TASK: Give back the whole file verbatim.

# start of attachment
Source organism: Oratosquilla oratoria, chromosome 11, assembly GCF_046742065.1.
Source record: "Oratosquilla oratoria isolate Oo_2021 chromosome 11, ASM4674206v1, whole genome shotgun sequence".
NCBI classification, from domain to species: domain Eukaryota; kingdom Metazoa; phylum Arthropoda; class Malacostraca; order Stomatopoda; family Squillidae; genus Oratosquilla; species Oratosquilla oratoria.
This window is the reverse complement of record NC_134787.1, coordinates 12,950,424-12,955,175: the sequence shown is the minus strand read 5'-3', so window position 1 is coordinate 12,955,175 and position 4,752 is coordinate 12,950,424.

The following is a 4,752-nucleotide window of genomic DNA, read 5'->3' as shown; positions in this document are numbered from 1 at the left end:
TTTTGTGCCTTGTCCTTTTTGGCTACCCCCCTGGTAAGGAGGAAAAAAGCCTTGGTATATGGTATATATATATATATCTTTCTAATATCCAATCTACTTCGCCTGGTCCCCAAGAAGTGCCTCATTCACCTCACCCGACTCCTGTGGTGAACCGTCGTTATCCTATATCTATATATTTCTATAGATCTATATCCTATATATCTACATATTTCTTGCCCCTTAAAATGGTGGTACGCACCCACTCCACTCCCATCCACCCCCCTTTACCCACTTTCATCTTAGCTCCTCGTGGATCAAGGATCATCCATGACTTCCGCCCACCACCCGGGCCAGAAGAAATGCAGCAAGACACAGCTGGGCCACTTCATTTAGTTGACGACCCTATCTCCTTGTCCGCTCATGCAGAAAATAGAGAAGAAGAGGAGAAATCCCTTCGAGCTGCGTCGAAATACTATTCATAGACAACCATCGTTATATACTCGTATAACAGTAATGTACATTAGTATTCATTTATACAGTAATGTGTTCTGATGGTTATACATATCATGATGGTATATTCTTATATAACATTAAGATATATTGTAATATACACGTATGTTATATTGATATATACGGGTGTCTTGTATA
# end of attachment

Source organism: Oratosquilla oratoria, chromosome 11, assembly GCF_046742065.1.
Source record: "Oratosquilla oratoria isolate Oo_2021 chromosome 11, ASM4674206v1, whole genome shotgun sequence".
NCBI classification, from domain to species: domain Eukaryota; kingdom Metazoa; phylum Arthropoda; class Malacostraca; order Stomatopoda; family Squillidae; genus Oratosquilla; species Oratosquilla oratoria.
This window is the reverse complement of record NC_134787.1, coordinates 12,950,424-12,955,175: the sequence shown is the minus strand read 5'-3', so window position 1 is coordinate 12,955,175 and position 4,752 is coordinate 12,950,424.

The following is a 4,752-nucleotide window of genomic DNA, read 5'->3' as shown; positions in this document are numbered from 1 at the left end:
TTTTGTGCCTTGTCCTTTTTGGCTACCCCCCTGGTAAGGAGGAAAAAAGCCTTGGTATATGGTATATATATATATATCTTTCTAATATCCAATCTACTTCGCCTGGTCCCCAAGAAGTGCCTCATTCACCTCACCCGACTCCTGTGGTGAACCGTCGTTATCCTATATCTATATATTTCTATAGATCTATATCCTATATATCTACATATTTCTTGCCCCTTAAAATGGTGGTACGCACCCACTCCACTCCCATCCACCCCCCTTTACCCACTTTCATCTTAGCTCCTCGTGGATCAAGGATCATCCATGACTTCCGCCCACCACCCGGGCCAGAAGAAATGCAGCAAGACACAGCTGGGCCACTTCATTTAGTTGACGACCCTATCTCCTTGTCCGCTCATGCAGAAAATAGAGAAGAAGAGGAGAAATCCCTTCGAGCTGCGTCGAAATACTATTCATAGACAACCATCGTTATATACTCGTATAACAGTAATGTACATTAGTATTCATTTATACAGTAATGTGTTCTGATGGTTATACATATCATGATGGTATATTCTTATATAACATTAAGATATATTGTAATATACACGTATGTTATATTGATATATACGGGTGTCTTGTATA